The Bourne Identity (2002) – original review

Directed by Doug Liman

One the better espionage, action-adventure films is The Bourne Identity. It works because it’s very quickly paced and gets strong performances from everyone involved. Matt Damon does surprisingly well in his role.

The film begins with a fishing boat coming upon an unconscious man floating in the water. When he comes to, it turns out he has no idea who he is, though he has some unsettling hints of who he might have been.

He has been shot twice in the back. He has uncommon survival skills.

What knowledge he has is eclectic and disturbing.

As Jason Bourne, Matt Damon does a good deal of running.

The story follows this man as he slowly discovers his identity. As he does, he meets a woman who becomes a kind of partner. Growing numbers of people seem to be after him, some of whom are trying to kill him.

To repeat, the pacing keeps this moving briskly so you never really stop to think through issues like credibility.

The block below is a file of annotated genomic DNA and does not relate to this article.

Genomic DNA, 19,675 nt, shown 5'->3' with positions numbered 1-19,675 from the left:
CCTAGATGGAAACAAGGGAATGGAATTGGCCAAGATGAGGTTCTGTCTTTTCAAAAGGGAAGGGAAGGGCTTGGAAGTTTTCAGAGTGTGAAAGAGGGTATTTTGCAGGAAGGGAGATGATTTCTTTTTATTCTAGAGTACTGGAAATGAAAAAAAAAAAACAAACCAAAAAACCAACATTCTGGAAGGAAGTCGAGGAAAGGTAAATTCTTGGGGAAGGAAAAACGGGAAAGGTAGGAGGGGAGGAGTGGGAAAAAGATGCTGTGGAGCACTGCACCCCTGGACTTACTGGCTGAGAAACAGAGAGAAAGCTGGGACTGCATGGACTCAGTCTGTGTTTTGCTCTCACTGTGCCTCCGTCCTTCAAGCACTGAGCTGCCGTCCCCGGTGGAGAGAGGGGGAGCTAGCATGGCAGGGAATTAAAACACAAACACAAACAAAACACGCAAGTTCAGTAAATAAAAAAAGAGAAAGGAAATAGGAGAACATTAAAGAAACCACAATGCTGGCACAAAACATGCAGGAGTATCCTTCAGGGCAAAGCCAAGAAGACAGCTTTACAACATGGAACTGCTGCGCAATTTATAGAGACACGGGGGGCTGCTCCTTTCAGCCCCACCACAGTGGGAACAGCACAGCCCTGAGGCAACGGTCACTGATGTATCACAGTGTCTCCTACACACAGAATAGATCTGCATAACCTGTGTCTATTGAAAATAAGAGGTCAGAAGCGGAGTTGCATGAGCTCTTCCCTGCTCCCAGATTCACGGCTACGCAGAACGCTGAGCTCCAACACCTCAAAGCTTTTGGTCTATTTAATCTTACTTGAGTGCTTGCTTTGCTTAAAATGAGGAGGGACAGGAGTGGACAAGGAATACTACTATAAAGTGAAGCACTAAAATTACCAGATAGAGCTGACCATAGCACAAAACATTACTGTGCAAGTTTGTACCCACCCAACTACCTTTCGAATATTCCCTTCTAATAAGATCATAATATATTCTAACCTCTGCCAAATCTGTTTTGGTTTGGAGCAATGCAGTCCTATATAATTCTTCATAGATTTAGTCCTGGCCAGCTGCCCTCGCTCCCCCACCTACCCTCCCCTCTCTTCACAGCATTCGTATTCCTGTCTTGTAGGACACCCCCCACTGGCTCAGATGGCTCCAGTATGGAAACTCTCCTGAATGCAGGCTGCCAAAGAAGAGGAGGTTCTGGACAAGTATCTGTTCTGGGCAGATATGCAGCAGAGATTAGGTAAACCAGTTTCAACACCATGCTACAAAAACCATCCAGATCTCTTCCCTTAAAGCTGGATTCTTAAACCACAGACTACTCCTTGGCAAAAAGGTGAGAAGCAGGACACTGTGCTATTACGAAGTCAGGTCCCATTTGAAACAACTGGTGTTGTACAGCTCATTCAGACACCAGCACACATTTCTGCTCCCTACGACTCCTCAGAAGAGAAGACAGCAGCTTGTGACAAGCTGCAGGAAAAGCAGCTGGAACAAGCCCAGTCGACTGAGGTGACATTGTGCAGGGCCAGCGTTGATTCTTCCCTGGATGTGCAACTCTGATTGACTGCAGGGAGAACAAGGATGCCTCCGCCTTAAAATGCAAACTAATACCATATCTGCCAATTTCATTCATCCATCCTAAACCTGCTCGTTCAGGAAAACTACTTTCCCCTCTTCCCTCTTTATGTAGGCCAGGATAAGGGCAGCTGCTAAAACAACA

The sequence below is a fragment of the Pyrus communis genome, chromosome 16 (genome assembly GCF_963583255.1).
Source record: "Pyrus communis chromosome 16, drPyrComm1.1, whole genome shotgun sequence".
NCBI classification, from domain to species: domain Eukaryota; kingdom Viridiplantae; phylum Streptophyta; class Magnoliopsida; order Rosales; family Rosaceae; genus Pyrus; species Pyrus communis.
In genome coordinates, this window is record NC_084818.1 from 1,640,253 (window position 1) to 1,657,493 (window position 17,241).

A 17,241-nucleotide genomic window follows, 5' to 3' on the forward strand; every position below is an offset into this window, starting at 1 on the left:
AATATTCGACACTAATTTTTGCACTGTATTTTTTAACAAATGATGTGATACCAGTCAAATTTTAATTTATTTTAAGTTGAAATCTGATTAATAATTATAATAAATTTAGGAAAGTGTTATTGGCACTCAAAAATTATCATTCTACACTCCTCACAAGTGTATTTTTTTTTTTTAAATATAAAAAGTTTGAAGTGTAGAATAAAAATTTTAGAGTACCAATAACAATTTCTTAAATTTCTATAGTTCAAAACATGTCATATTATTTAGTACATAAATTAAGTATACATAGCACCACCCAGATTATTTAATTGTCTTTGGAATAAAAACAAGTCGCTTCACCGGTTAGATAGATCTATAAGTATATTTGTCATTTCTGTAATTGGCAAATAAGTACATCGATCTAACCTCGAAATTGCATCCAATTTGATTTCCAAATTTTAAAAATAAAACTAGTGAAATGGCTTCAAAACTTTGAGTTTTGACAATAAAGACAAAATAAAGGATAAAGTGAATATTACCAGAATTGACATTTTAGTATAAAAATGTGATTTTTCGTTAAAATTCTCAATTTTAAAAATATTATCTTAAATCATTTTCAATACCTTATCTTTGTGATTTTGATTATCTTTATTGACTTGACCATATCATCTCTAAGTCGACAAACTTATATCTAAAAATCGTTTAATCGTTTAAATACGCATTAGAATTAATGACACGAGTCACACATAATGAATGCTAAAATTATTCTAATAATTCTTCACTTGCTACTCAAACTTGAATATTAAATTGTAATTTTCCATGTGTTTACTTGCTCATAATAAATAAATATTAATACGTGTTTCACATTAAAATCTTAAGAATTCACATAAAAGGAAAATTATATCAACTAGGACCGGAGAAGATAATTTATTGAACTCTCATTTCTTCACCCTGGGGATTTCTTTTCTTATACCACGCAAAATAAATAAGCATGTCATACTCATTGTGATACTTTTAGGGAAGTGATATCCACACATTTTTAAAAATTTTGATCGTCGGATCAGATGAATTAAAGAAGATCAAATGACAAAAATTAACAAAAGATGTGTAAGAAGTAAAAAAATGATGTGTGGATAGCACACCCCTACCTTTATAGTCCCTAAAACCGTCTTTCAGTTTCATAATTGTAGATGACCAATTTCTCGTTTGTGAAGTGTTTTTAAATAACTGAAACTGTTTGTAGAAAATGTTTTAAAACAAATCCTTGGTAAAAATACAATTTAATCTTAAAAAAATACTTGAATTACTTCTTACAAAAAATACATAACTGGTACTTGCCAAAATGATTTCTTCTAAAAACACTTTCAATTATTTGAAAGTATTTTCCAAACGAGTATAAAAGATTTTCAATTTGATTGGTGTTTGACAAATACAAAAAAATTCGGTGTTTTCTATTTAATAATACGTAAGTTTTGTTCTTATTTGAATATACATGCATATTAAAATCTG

Although the fight sequences are very well done, they are also a bit amusing – unintentionally. When they occur, the film suddenly becomes The Matrix, without the slow motion “leap and freeze in the air” bits.

Jason Bourne (Matt Damon) and Marie (Franka Potente).

In other words, they are a bit cartoon-like because they are so fast, so quickly edited, and so staccato – almost jump cuts. In a movie like The Matrix they can work because it is not only fantasy, it’s a particular kind of fantasy – rooted in anime and comics, occurring in a digital, computer world.

In The Bourne Identity it’s supposed to be the real world. So it doesn’t quite work.

Something that does work, though, is the music – especially Moby’s Extreme Ways over the end credits.

Overall … A very entertaining action movie – one of the better ones of its kind.

But not great.

The Jason Bourne Trilogy:

  • The Bourne Identity (2002)
  • The Bourne Supremacy (2004)
  • The Bourne Ultimatum (2007)

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